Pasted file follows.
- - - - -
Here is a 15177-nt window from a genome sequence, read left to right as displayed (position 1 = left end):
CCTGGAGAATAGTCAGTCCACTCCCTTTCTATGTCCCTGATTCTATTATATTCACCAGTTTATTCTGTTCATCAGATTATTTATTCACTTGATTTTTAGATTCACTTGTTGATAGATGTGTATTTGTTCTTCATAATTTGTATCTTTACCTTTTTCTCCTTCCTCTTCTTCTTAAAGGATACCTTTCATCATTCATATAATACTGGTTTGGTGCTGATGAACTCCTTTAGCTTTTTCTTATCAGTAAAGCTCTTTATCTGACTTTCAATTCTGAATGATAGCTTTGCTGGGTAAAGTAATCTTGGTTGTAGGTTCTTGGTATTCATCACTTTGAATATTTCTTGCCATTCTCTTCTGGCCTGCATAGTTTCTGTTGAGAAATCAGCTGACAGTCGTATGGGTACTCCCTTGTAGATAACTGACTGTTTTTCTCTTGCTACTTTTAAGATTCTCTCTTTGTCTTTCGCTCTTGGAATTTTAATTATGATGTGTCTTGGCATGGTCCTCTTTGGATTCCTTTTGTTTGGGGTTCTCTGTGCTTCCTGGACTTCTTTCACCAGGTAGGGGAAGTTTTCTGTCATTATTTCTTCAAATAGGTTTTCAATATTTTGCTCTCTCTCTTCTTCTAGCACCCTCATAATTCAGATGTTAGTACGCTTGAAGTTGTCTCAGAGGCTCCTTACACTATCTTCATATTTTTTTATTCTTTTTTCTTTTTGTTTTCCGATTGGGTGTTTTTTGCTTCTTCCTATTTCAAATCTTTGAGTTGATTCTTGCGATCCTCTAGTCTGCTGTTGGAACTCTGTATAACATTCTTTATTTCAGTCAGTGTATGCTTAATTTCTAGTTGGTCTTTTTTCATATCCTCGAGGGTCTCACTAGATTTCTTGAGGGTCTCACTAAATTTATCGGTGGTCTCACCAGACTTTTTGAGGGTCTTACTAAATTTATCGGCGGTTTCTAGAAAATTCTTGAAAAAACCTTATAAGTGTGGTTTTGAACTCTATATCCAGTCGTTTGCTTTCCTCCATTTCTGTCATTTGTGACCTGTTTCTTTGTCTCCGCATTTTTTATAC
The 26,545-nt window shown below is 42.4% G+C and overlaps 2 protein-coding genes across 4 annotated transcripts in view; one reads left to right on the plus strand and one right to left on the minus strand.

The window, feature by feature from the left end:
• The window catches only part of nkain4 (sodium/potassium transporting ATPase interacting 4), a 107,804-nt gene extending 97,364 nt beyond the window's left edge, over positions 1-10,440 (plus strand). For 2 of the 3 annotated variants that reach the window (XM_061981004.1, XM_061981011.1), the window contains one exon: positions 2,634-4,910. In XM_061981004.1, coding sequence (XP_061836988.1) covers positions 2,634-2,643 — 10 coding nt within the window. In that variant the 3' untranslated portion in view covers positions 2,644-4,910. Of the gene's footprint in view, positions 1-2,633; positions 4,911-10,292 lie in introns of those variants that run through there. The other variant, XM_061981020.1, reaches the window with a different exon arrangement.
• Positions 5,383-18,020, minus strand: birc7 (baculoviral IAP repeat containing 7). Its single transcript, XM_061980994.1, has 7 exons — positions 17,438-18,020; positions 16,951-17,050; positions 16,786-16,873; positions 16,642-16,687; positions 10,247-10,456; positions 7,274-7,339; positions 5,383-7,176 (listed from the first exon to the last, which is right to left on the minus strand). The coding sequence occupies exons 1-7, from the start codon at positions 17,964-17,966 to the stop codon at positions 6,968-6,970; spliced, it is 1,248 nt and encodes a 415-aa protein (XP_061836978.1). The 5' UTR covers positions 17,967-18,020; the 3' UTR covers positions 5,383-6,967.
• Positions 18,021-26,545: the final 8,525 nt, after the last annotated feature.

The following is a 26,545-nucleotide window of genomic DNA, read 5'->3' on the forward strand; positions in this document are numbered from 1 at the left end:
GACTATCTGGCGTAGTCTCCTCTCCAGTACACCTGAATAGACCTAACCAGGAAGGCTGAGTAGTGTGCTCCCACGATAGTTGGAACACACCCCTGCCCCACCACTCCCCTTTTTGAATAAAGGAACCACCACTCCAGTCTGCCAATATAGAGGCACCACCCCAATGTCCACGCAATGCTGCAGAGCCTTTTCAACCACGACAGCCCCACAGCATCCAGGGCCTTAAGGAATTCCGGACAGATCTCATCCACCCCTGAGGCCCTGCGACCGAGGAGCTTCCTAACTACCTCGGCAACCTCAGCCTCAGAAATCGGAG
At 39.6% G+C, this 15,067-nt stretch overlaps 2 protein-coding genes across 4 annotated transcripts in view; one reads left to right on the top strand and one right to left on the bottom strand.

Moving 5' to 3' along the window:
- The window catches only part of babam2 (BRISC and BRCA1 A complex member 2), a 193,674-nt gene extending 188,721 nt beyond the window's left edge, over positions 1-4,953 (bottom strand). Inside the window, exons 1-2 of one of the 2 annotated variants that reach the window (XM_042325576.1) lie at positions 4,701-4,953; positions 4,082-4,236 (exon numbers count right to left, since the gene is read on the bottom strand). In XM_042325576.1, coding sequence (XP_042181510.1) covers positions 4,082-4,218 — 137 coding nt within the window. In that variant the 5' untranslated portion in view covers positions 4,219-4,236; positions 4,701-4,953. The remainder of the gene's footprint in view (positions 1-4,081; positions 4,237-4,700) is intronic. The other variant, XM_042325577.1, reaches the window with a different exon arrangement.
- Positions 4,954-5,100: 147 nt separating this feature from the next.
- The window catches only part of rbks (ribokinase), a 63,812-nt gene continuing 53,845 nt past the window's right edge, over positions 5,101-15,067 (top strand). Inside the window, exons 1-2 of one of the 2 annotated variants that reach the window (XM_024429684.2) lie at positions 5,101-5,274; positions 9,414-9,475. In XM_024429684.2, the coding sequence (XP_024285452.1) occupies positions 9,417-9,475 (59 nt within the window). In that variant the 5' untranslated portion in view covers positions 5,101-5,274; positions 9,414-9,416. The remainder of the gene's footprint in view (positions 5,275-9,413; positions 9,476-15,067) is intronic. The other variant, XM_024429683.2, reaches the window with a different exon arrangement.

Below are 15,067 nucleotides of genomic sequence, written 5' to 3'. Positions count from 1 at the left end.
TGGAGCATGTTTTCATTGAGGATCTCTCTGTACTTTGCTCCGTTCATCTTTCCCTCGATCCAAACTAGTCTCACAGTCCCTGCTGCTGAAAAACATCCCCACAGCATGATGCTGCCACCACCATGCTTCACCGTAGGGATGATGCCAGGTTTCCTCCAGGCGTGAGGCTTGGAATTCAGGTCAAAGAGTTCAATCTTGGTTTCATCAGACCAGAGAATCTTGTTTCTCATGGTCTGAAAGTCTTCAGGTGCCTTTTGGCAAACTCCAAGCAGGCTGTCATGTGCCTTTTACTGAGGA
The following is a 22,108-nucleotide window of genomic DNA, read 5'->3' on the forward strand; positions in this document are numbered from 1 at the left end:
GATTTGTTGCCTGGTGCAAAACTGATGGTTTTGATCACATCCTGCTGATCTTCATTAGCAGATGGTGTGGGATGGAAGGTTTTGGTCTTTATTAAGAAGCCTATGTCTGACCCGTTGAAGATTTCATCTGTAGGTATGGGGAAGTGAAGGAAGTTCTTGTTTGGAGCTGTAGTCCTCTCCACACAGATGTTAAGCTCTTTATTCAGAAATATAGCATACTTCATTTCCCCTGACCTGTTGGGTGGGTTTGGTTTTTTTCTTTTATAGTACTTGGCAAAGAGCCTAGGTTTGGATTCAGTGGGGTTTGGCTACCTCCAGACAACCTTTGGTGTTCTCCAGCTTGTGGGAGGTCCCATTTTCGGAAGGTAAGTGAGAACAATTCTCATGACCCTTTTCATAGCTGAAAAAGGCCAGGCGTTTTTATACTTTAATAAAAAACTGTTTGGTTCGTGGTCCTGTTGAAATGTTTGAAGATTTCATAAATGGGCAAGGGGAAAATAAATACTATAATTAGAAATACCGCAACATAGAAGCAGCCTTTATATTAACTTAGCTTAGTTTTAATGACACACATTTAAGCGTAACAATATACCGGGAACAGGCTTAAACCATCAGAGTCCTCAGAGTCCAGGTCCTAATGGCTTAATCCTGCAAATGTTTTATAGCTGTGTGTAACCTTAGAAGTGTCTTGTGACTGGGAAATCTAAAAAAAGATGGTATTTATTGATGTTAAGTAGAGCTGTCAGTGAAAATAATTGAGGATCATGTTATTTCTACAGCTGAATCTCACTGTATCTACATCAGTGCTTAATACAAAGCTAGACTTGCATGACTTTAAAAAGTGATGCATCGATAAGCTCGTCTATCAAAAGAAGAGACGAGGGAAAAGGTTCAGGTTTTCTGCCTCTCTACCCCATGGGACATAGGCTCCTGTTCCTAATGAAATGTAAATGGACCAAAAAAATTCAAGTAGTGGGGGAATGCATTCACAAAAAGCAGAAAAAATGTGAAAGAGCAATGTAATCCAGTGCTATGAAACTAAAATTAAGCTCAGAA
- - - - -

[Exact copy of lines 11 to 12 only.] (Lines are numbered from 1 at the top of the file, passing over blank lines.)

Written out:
Moving 5' to 3' along the window:
- The window catches only part of babam2 (BRISC and BRCA1 A complex member 2), a 193,674-nt gene extending 188,721 nt beyond the window's left edge, over positions 1-4,953 (bottom strand). Inside the window, exons 1-2 of one of the 2 annotated variants that reach the window (XM_042325576.1) lie at positions 4,701-4,953; positions 4,082-4,236 (exon numbers count right to left, since the gene is read on the bottom strand). In XM_042325576.1, coding sequence (XP_042181510.1) covers positions 4,082-4,218 — 137 coding nt within the window. In that variant the 5' untranslated portion in view covers positions 4,219-4,236; positions 4,701-4,953. The remainder of the gene's footprint in view (positions 1-4,081; positions 4,237-4,700) is intronic. The other variant, XM_042325577.1, reaches the window with a different exon arrangement.